Marlin .45-70 Govt. 1895 Trapper

Marlin .45-70 Govt. 1895 Trapper

By: Dave Bahde

Who would’ve guessed that the best thing for Marlin would be Ruger?

My first experience with a .45-70 lever rifle was well over 20 years ago while training at Thunder Ranch in Texas. Much of the property was dedicated to some very high-value trophy animals, and the staff was allowed to cull the feral hog population whenever possible. This experience prompted the purchase of a Wild West Guns Co-Pilot in 458 WWG / .45-70 Government. I learned a ton with that rifle — both about running the lever actions and the 45-70 caliber. It was one of the handiest big-bore carbines I’ve ever used, just a tad heavy on the recoil side. I did not come back to a .45-70 until a few years ago during a Silencerco event, and it turns out matching a suppressor to an 1895 in this cartridge makes for a pretty pleasant big-bore shooting experience. Luckily, many suppressor options are currently available for big-bore rifles that have the capability of accepting one, and given the reviews to date, I jumped at the chance to test the new threaded-barrel Marlin 1895 Trapper. It did not disappoint.

The Trapper model comes equipped with a very effective and fully-adjustable rear peep sight made by Skinner Sights. An 1895 SBL model wearing Picatinny optic rail is also currently available. The familiar cross-bolt safety is still present on the Ruger-made Marlin’s

45-70 Government Lever Action’s

Lever actions rifles, in general, are amidst a huge resurgence, although mostly in pistol calibers and the venerable 30-30, but the .45-70 is gaining some traction. Marlin’s 1895 is all but iconic for this caliber and is a huge favorite amongst trackers, hunters, and those who may encounter larger game. Touted as capable of taking most any North American game, the cartridge is versatile in today’s loadings. Around since 1873 in its black powder configuration, .45-70 gained some serious power as it moved to modern powders. As bullet design and ammunition manufacturing has improved, it has only gained popularity. Originally developed with 400-500 grain cartridges (mostly 405), newer offerings in 300 grains or even less provide substantial energy on target, deep penetration, and surprising accuracy. For the last several years, it has been considered the quintessential hog killer and a favorite for backcountry use where large predators rule.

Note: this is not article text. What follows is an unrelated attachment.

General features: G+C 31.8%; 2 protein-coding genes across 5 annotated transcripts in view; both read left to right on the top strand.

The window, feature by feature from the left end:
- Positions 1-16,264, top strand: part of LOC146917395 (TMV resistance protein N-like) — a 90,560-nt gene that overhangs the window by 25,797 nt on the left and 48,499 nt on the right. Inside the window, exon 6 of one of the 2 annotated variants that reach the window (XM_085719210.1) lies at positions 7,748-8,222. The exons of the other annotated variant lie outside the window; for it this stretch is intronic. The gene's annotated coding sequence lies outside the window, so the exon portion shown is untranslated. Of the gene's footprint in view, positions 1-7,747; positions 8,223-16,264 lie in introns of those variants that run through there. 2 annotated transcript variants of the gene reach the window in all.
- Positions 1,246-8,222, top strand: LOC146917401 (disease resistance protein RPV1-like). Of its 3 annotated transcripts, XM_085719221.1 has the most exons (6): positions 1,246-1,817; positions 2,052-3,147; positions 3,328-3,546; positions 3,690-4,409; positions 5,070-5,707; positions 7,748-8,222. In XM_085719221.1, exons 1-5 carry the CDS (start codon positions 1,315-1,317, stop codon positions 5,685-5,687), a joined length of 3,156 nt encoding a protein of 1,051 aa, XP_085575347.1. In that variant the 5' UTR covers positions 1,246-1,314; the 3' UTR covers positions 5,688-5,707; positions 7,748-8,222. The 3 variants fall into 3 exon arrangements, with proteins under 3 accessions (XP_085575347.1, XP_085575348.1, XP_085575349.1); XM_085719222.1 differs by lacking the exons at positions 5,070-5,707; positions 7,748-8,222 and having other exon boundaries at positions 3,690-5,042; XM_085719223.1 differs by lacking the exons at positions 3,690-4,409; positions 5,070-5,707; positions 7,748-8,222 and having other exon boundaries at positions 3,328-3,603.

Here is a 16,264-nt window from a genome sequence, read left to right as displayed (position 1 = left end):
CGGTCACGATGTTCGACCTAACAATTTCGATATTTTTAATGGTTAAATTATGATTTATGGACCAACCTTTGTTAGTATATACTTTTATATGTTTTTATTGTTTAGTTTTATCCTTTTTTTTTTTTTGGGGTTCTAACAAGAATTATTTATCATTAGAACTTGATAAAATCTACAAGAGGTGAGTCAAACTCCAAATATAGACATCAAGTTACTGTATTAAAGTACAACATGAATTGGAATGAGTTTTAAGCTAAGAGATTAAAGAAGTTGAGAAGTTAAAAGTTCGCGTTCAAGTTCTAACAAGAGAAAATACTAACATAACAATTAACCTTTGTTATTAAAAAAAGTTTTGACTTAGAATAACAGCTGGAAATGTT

The Trapper’s muzzle is threaded to 11/16”-24 to accept a sound suppress or other muzzle device. Dead Air Silencer’s .46-caliber Primal suppressor was used throughout testing with outstanding sound and recoil-suppression results. A fixed white ramp handles front sighting duties.

Marlin 1895 Trapper

Ruger’s purchase of Marlin has been good to the venerable 1895 platform, with evidence of precision manufacturing and improved attention to detail found everywhere. Based on the 1895 SBL, the Trapper uses a shorter cold hammer-forged stainless 16.10-inch barrel that is threaded 11/16 x 24 for suppressor use. Skinner Sights receiver mounted peep rear and blade front sight handle the aiming. Like the barrel, the action is made from stainless steel and bead blasted for a low luster. It’s equipped with a moderately-larger lever loop for use with gloved hands and holds five rounds (plus one in the chamber) in its full-length tubular magazine. Ruger’s improvements include a more refined forend, checkered grip panels, a laser engraved Marlin Horse and Rider logo on the grip, and an overall attention to detail not seen in a long time. The cross-bolt safety remains, but as with all 1895’s, there are “delete” kits for those who would prefer it disappear; I’ve never found it bothersome. All the traditional internal safety mechanisms remain.

The Trapper is fitted with a compact and brush-friendly 16.10-inch stainless-steel barrel and holds a total of five rounds in its full-length tubular magazine (plus one in the chamber.) Identifying a Ruger-made Marlin is simple, as it will have “Mayodan, NC” engraved on the barrel.


Testing included the addition of a .46 caliber Dead Air Silencer Primal suppressor threaded onto the Trapper’s 11/16”-24 muzzle threads. Designed for use with anything from 9mm to .45-70 and .338 Lapua and has no barrel-length restrictions, making it perfectly fine for use on this short 16-inch barrel. The stainless-steel and surprisingly light (16.4-ounces) Primal is one of the most versatile suppressors on the market and can be configured as a direct-thread, quick-attach KeyMo, Xeno, with a pistol booster, or a three-lug. Direct-thread keeps it lighter and as short as possible, helping keep the rifle compact and handy. Sound suppression was outstanding, and as mentioned previously, the Primal made a noticeable impact on reducing felt recoil. At an MSRP of $899, its buy-in cost is very competitive for what you’re getting — especially considering that it will eat about anything you want to send through it, a true multi-purpose sound suppression option. See one at your nearest dealer, or for more information, contact Dead Air Silencers; Tel.: (844) 293-6778; Web: